HARTFORD, Conn. (AP) -- Monroe state Rep. J.P. Sredzinski, a public safety dispatch supervisor, knows firsthand the challenges of fielding misdirected 911 emergency calls from cellphone users.
While some calls are easily rerouted to the correct dispatch center, others become tricky when the person isn't sure where he or she is located and the call has been routed through the nearest cellphone tower that may be in another community.
"They don't know where they are. You don't know where they are," said Sredzinski, who works in Stratford. He said calls have to be transferred to another emergency call center numerous times each day.
"Dispatchers do spend valuable time on the phone," said the Republican lawmaker.
Recently named the new top House Republican on the General Assembly's Public Safety Committee, Sredzinski has submitted legislation that requires 911 calls to be routed to the nearest "public safety answering point," a 24-hour emergency call center. Sredzinski acknowledged he's unsure whether such legislation is absolutely necessary or possible, given the technological challenges, but said he wants to bring the issue to light.
"It's something that needs to be addressed," he said, expressing frustration that "we live in in a society where, with a phone app, Domino's knows exactly where you are" but not a 911 dispatcher. He noted that California lawmakers last year passed legislation requiring a comprehensive statewide review of that state's 911 routing decision-making process.
According to the Federal Communications Commission, an estimated 70 percent of 911 calls are placed from wireless phones. The FCC notes how the phones are mobile and therefore not associated with a fixed location like a landline phone, when the caller's number and address automatically appears on the 911 operator's screen.
"While the location of the cell site closest to the 911 caller may provide a general indication of the caller's location, that information is not always specific enough for rescue personnel to deliver assistance to the caller quickly," the FCC notes on its website.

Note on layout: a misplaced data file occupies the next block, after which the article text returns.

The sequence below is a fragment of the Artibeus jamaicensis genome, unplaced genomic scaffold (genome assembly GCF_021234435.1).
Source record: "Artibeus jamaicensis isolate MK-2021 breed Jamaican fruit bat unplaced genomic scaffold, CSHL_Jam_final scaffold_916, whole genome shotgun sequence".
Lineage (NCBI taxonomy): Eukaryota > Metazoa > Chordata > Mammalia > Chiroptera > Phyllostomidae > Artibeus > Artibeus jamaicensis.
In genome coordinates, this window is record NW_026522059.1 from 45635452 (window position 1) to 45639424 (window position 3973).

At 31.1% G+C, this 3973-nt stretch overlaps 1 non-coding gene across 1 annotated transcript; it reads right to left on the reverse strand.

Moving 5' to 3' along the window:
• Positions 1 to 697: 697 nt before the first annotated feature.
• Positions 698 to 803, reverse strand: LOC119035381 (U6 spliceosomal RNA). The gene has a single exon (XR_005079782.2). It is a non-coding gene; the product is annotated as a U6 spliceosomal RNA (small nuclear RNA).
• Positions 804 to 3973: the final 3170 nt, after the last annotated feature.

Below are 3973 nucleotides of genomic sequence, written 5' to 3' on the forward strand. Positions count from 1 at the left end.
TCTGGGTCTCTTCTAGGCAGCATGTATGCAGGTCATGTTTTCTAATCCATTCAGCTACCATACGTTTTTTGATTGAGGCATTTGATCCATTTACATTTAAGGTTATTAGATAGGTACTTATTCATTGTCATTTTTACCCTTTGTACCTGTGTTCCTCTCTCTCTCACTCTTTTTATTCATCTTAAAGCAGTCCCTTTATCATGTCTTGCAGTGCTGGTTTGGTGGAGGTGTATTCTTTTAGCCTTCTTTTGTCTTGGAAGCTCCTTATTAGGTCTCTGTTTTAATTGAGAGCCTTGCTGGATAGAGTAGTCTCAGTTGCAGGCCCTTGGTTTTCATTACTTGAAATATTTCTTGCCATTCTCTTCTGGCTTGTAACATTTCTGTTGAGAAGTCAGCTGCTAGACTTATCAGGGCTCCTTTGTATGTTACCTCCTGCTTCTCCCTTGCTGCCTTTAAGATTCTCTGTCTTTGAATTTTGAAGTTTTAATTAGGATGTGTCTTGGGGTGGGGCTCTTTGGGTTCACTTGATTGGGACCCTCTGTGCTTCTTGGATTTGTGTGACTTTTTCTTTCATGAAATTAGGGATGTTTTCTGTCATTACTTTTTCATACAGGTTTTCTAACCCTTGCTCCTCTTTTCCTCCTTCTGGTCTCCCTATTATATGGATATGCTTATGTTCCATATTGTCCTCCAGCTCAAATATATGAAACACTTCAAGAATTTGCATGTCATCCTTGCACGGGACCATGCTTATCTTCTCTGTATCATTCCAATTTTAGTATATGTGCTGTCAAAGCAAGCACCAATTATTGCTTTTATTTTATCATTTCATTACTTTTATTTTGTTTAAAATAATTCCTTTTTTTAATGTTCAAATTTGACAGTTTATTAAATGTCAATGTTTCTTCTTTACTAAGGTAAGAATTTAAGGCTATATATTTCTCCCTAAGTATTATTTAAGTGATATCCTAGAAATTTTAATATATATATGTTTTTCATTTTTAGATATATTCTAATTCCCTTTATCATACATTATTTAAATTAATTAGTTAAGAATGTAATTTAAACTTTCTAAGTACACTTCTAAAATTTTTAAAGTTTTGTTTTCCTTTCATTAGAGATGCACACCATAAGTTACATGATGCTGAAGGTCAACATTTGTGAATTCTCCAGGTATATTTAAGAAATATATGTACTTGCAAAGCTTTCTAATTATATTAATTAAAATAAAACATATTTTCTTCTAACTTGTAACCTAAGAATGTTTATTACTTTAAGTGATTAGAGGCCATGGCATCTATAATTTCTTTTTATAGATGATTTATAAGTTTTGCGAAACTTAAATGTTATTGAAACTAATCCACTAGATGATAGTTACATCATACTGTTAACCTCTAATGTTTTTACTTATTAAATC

Of the nearly 2.2 million emergency calls made in Connecticut last year, state records show 332,287 were made using a traditional phone line, 119,66 using an internet-based phone service and more than 1.7 million using a wireless device.
Monroe Police Chief John Salvatore, president of the Connecticut Police Chiefs Association, said his department has had a few instances in which it was difficult to determine where a 911 caller was located. He said he welcomes the legislation if there is something that can be done.
"We spend a little bit of time trying to identify the location of a caller and that has delayed our response, but thankfully it's not a life-threatening thing," he said. "But how many times can you roll the dice?"
The FCC has been working on the issue of transitioning 911 services from landline only to wireless and cellular technologies since 1996. According to an April 2015 report from the National Conference of State Legislatures, the first phase focused on allowing emergency dispatchers to view a wireless caller's number and identify the cell tower nearest to the caller's phone. The second phase is supposed to increase the accuracy of the caller's location by providing their longitude and latitude.
This comes amid efforts to also expand the number of public safety answering points that can accept 911 calls via text messaging, an initiative known as Next Generation 911. Connecticut is among the states pursuing such an upgrade.